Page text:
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COVID-19 Germany: Significant changes in civil and insolvency law

  • Market Insight 31 March 2020 31 March 2020
  • UK & Europe

  • Coronavirus

COVID-19 Germany: Significant changes in civil and insolvency law

The Law to mitigate the consequences of the COVID-19 pandemic in civil, insolvency and criminal procedure law ("Gesetz zur Abmilderung der Folgen der COVID-19-Pandemie im Zivil-, Insolvenz- und Strafverfahrensrecht") was adopted by the German Bundestag on 25 March and approved by the Bundesrat representing the federal states on 27 March 2020. With its draft published by the German Federal government on 23 March 2020, the implementation was probably the fastest legislative procedure of such scope in the history of the Federal Republic. The law is designed to avert existential consequences and hardships caused by the pandemic on companies and private individuals, in particular by suspending the obligation to file for insolvency until 30 September 2020.

The Law to mitigate the consequences of the COVID-19 pandemic in civil, insolvency and criminal procedure law has far-reaching consequences for the insolvency practice. Furthermore, it also contains important alterations with regard to the summoning of Annual General Meetings, which directors and officers should be aware of. In the following, we will briefly outline the key legislative changes with regard to insolvency and corporate law.

Key legislative changes in insolvency law:

Main objectives:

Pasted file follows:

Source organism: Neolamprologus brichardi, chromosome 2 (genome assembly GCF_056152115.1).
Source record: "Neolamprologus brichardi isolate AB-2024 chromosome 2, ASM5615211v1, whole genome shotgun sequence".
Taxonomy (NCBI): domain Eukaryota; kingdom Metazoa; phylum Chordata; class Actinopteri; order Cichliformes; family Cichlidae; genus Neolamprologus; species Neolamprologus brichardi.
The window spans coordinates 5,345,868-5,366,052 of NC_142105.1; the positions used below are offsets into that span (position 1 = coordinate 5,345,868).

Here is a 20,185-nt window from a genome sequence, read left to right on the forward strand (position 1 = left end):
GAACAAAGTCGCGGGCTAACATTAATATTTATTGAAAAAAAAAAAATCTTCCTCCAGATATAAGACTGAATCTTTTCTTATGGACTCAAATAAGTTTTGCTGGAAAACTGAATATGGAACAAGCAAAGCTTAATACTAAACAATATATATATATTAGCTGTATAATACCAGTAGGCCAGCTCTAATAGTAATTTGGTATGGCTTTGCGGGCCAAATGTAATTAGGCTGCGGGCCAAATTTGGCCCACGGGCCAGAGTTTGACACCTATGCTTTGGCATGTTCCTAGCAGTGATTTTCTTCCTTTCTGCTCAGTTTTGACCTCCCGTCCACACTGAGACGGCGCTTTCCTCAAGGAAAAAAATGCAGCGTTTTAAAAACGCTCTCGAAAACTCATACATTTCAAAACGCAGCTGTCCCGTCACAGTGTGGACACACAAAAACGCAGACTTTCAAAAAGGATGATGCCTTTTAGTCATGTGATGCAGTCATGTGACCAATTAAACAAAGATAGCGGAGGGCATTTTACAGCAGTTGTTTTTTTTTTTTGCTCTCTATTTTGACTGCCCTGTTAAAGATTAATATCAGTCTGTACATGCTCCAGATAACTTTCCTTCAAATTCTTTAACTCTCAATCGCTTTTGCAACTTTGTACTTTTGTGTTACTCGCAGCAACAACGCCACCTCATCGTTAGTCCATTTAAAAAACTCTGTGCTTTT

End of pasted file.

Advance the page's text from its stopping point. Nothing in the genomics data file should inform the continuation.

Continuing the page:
• The objective of the proposed insolvency legislation is to enable and facilitate the continuation of businesses that have become insolvent or are experiencing economic difficulties as a result of the COVID 19 pandemic.

  • The companies concerned as well as their directors and officers should be given time to take the necessary steps to eliminate the insolvency, in particular to take advantage of state aid or to make financing or restructuring arrangements with creditors and capital providers for this purpose.

  • Furthermore, by limiting liability risks and risks with regard to claw-back claims, companies shall benefit from receiving restructuring loans and that business relations with debtors continue to be maintained.

Suspension of the obligation to file for insolvency:

  • In general, ie under current insolvency legislation, legal entities respectively their managing directors have a statutory obligation to file for insolvency within three weeks of suffering a liquidity risk or becoming over-indebted. According to the new legislation, the obligation to file for insolvency will be suspended until 30 September 2020.

  • The law is applicable under the following prerequisites:

    • The illiquidity or over-indebtedness of the company must be a consequence of the COVID 19 pandemic; and

    • There are prospects of eliminating an existing illiquidity.

    • For companies who were solvent until 31 December 2019, it is assumed that the insolvency is based on the Covid 19 pandemic and there are prospects of eliminating an existing illiquidity.

  • A further consequence of the actual suspension is that payments made in the ordinary course of business, in particular payments which serve to maintain or resume business operations or to implement a restructuring concept, shall be deemed to be compatible with the due care of a prudent businessman within the meaning of section 64 sentence 2 of the German Limited Liability Companies Act ("Gesetz betreffend die Gesellschaften mit beschr√§nkter Haftung") and related provisions.

Claw-back claims legislation:

  • New loans during the crisis are privileged in terms of liability and under the claw-back claims regime.